“NPR asked poets laureate, state librarians, bookstore owners and other literary luminaries… to recommend quintessential reads that illuminate where they live….
“Jaki Shelton Green, poet laureate of North Carolina, [nominated] North Carolina: Land of Water, Land of Sky by Bland Simpson:
“A stunning account of not only the majesty of the Blue Ridge Mountains, the Great Smoky Mountains of the Appalachian range, sprawling forests and the enchanted crests of the Atlantic coastline, but also its people: our stories, identities, histories, sufferance, memory, vision and the ancestral energy that remains inside of our communities.
“North Carolina, like many states, has a layered and complex culture. Bland Simpson has written a compelling love letter to our entwined ‘goodliest land’ amplifying our collective appreciation for the sanctuary of home and kinship.”
— From “Traveling this summer? Here are book picks for all 50 states (and then some)” at NPR (June 1)
“Sara Dylan answered the door, gave me a blank look, and closed the door. About two minutes later Bob Dylan himself appeared and stepped out onto the small porched entry. He wore blue jeans, a white shirt buttoned all the way up and a black leather vest, and he was very friendly and relaxed.
” ‘Bland. What kind of name is that?’ ”
— From “Christmas With Dylan: A true-life pilgrimage” by Bland Simpson in Creative Loafing (Dec. 15, 2004)
I don’t know which I appreciate more about “Christmas With Dylan” — its unforgettable, out-of-left-field last line or its serendipitous parallel with Dylan’s own youthful pilgrimage:
“On the porch was Mrs. Lillian Sandburg. She didn’t seem startled. …. Dylan announced: ‘I am a poet. My name is Robert Dylan, and I would like to see Mr. Sandburg.’ She disappeared into the house….Finally, the poet appeared, a genial, slow-moving man …. He wore an old plaid wool shirt, baggy trousers and a green eye-shade over shell-rimmed glasses….Sandburg: ‘You look like you are ready for anything….’ ”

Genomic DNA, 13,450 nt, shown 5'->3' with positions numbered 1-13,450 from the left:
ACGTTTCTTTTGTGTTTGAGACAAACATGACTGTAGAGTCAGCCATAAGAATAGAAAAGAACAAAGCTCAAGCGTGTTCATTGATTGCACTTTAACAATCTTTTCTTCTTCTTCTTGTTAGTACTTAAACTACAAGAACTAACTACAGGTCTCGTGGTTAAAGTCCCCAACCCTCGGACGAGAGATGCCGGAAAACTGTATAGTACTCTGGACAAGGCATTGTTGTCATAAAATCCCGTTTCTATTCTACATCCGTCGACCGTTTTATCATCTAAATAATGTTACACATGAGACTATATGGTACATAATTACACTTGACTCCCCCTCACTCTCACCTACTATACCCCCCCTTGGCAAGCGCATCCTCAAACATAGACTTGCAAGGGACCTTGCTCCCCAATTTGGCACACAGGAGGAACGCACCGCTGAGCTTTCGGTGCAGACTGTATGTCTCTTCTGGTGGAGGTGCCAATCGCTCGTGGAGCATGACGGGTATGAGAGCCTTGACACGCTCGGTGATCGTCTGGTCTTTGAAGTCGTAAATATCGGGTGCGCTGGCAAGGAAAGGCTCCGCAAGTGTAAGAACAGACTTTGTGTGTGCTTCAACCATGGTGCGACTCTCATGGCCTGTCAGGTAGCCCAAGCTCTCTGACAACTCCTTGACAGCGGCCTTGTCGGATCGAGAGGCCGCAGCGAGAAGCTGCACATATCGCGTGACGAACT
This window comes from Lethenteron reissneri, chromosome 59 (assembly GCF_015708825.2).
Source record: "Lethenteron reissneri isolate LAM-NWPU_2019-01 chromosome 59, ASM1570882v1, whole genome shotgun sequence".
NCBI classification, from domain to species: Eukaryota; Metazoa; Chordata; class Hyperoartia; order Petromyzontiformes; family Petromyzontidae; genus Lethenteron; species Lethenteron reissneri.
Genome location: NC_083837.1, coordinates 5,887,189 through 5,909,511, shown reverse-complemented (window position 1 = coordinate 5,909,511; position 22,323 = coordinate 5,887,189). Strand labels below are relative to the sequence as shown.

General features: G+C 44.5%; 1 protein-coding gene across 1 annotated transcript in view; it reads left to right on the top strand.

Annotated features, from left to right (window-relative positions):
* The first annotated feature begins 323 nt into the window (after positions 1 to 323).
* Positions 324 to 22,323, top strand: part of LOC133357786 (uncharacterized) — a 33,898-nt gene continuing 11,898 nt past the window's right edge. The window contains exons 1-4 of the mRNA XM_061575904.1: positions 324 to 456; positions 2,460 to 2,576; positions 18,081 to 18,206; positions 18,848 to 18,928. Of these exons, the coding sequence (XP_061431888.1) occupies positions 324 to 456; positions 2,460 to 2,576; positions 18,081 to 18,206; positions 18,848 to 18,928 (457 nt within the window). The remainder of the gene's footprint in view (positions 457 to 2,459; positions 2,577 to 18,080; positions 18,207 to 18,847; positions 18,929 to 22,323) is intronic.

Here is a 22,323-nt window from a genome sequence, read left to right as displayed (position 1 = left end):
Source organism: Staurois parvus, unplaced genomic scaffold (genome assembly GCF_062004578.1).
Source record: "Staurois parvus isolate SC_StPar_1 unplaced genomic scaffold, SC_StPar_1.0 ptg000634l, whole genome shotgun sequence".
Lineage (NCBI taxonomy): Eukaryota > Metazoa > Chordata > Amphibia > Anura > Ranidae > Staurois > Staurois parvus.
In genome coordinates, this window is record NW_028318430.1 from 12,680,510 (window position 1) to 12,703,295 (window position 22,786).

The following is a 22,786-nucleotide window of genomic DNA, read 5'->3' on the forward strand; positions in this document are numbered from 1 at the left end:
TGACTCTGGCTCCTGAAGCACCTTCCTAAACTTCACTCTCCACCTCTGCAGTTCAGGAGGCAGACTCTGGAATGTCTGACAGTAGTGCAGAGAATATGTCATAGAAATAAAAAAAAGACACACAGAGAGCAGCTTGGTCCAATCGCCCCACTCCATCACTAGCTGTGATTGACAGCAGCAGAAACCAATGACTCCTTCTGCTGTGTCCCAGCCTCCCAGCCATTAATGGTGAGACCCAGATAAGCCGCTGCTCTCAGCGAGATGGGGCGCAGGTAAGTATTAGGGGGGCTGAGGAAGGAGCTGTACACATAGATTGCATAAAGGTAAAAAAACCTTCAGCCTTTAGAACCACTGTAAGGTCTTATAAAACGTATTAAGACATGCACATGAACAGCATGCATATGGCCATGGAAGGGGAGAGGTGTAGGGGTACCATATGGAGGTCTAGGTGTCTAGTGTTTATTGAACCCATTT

— From “No Direction Home: The Life And Music Of Bob Dylan” by Robert Shelton (2011)
“The Dismal Swamp Canal, on the border between Virginia and North Carolina… was basically a dredged passage through the marshes, and it enjoyed brief fame because of a hotel built on its banks directly on top of the state line.
“Young eighteenth century swells would hold duels here, one man standing in Virginia, the other on the far side of the border, making their crime legally ambiguous — particularly important if one of them died. And gamblers could scurry across the hotel lounge into North Carolina whenever any Virginia marshal arrived to break up their game.”
— From “The Men Who United the States: America’s Explorers, Inventors, Eccentrics and Mavericks, and the Creation of One Nation, Indivisible” by Simon Winchester (2013)
Charlotte to the Great Dismal Swamp perhaps being the cultural equivalent of Murphy to Manteo, I’m only now discovering the notorious Lake Drummond Hotel. A more detailed description can be found in “The Great Dismal: A Carolinian’s Swamp Memoir” by Bland Simpson (1990).
“Couple of times a year, Mother could be counted on to call me: ‘Frank, turn on the public TV! Bland’s on Bill Friday’s show!’
” ‘Mother,’ I said, ‘who isn’t on Bill Friday’s show? Before he quits, Bill Friday will have interviewed every single person in the state. That’s why they call it “North Carolina People.” He’s using the alphabet — when he gets to the Waynesville Qs, then it’s you and me, Mom.’ ”
— From Frank G. Queen’s introduction of Bland Simpson as recipient of the North Caroliniana Society Award for 2010